Dangers of historical research

I started off my work day planning to post the news about the bed and breakfast at 606 S. College heading for closure in December, part of MU’s budget cutting efforts.

While this bed and breakfast is set to close, the East Campus Bed & Breakfast  opened recently. Here’s a link to its website.

When I started to research the now closed B&B, before I knew it, four hours had passed and I’d spent the time learning about the roots of Columbia, MU and the East Campus neighborhood. The work also yielded three government documents including this 1995 East Campus Neighborhood Historic District National Register of Historic Places document, this undated East Campus Survey city document,  and this 1994 document Final Report of A Survey of the East Campus Neighborhood, Columbia, Missouri, Phase One.

These documents are filled with photos, maps and the 1994 document includes some oral history. The oral history is interesting because it reveals people’s attitudes and opinions, some of which we’d find objectionable today.

Here’s the news on the closure in case you want to learn more, too, without the four-hour rabbit hole of research!

  • June 15, 2017 — The Gathering Place will close in December due to budget cuts at MU, Columbia Missourian. Summary: The bed and breakfast at 606 S. College will be closed by MU. It has been operating since 1996. It has been owned by the College of Agriculture, Food and Natural Resources since 2008. The article states that MU expects to save $150,000 per year by closing the bed and breakfast, which was to have provided experience for MU hospitality students. The article cites the bed and breakfast’s website as stating that the house was built by Cora Davenport in 1906 and has been used as a fraternity house for Lambda Chi Alpha, Alpha Gamma Rho, Tau Kappa Epsilon and Sigma Tau Gamma.

You can make a difference

If you’ve ever felt discouraged about the demolition of Columbia’s historic structures, here’s a way you can get involved. The Columbia Historic Preservation Commission schedules work days to save parts of houses and structures before they’re demolished. Those items are then stored and later offered for sale.

Door and hardware from 121 S. Tenth St., March 1, 2016.

Solid wood doors and hardware saved prior to the demolition of the James Apartments, 121 S. Tenth St.

You can get involved saving these important parts of buildings before they’re lost.

Here’s a message from Pat Fowler, chair of the HPC:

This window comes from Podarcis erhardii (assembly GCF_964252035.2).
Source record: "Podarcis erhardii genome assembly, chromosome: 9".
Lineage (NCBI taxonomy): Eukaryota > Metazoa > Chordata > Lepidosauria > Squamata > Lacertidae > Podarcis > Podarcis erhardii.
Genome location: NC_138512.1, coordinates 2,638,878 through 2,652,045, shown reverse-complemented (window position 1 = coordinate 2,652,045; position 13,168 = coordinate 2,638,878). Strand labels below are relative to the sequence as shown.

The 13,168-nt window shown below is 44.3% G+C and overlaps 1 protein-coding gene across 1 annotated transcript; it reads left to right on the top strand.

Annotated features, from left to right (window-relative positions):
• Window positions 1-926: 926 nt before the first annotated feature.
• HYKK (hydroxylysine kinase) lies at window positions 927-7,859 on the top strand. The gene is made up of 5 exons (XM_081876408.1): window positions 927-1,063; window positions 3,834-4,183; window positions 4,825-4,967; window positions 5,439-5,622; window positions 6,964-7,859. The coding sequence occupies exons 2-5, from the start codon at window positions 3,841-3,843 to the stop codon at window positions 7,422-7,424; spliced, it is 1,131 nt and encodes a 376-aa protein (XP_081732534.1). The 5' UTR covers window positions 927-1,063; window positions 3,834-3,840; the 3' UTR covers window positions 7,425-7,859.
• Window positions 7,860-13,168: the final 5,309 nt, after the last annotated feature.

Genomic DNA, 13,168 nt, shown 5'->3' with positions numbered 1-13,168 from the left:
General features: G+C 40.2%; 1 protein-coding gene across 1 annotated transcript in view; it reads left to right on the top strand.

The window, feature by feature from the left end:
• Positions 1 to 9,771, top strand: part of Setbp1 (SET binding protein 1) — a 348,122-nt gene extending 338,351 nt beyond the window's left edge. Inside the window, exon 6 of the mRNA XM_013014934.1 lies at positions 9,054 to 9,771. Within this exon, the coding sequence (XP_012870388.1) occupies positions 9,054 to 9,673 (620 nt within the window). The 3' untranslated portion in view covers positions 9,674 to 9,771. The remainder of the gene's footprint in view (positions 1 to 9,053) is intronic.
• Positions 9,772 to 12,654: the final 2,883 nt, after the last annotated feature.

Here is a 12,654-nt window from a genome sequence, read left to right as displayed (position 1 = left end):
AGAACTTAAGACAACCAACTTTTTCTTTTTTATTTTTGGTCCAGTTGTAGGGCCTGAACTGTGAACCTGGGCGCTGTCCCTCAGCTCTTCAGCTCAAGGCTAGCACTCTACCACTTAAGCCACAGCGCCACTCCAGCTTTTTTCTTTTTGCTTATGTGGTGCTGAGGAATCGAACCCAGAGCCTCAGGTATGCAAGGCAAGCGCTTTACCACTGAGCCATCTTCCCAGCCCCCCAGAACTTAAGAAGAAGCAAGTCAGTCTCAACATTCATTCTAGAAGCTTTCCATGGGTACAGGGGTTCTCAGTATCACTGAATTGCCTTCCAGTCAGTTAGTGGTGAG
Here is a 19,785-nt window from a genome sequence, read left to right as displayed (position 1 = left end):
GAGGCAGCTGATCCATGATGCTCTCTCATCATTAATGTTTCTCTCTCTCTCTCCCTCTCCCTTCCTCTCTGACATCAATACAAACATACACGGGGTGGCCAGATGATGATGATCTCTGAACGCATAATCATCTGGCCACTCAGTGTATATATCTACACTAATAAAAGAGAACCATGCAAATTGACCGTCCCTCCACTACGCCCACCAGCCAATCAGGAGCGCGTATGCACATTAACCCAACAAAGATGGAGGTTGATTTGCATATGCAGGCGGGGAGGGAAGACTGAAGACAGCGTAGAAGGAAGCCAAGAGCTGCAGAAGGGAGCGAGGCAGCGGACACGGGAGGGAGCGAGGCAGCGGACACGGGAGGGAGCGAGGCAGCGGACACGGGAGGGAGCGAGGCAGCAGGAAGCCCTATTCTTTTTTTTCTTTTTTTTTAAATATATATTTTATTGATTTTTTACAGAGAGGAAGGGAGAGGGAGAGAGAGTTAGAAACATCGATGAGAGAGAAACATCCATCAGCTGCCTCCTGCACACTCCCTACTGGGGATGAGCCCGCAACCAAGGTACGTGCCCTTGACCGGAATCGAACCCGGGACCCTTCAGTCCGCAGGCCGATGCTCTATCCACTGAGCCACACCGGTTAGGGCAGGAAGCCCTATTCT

Saturday, June 17, we are planning a salvage work day and a small scale salvage on a house soon to be demolished.  We need about 10 volunteers, in four-hour shifts, and a couple of pick-up trucks.  The city has set aside salvage from the Blind Boone home renovation and materials donated for our transport to our salvage barn in Rock Quarry Park.

One team will go to the little house and then join us to transport the Blind Boone salvage.

Part of our plan is to label the source of the Blind Boone Salvage and other items so that when we offer them for sale later this summer, we can convey to our purchasers as much information as we haveThe little house has some cool cabinets, some trim and we’d like to practice pulling some hardwood floor.

One of our new members on Historic Preservation, John Gagliardi, will be our team lead on the little house.

If you are interested, please send an email to fowlerpatj@gmail.com, or message us on the City of Columbia Historic Preservation Commission Facebook page, with your contact info.  We’ll send out specific start times, a suggested list of things to bring and be ready for your participation.

April 1 new Bull Pen salvage date

The salvage date for the Bull Pen Cafe has been pushed back to 8 a.m. Saturday, April 1, according to this update from Pat Fowler, a member of the Columbia Historic Preservation Commission

Fowler posted on Facebook, “More information following. Stay tuned. You are cordially invited to attend, tell stories, help us remove the seating and the barn wood inside the sales ring. Bring tools, wear goggles. You get the picture.”

As previously posted, Fowler is looking for help to salvage parts of the Bull Pen Cafe, a local eatery that was open for 60 years prior to its closing in 2007. Salvage efforts are planned for 9 a.m. Saturday, March 25. The Bull Pen is at 2310 Business Loop, Columbia, Missouri.

She and the commission are also looking for stories about the Bull Pen Cafe. For more information, contact Fowler at fowlerpatj@gmail.com, call or text (573) 256-6841.

As Fowler wrote on her Facebook page, and I’m posting her with her permission: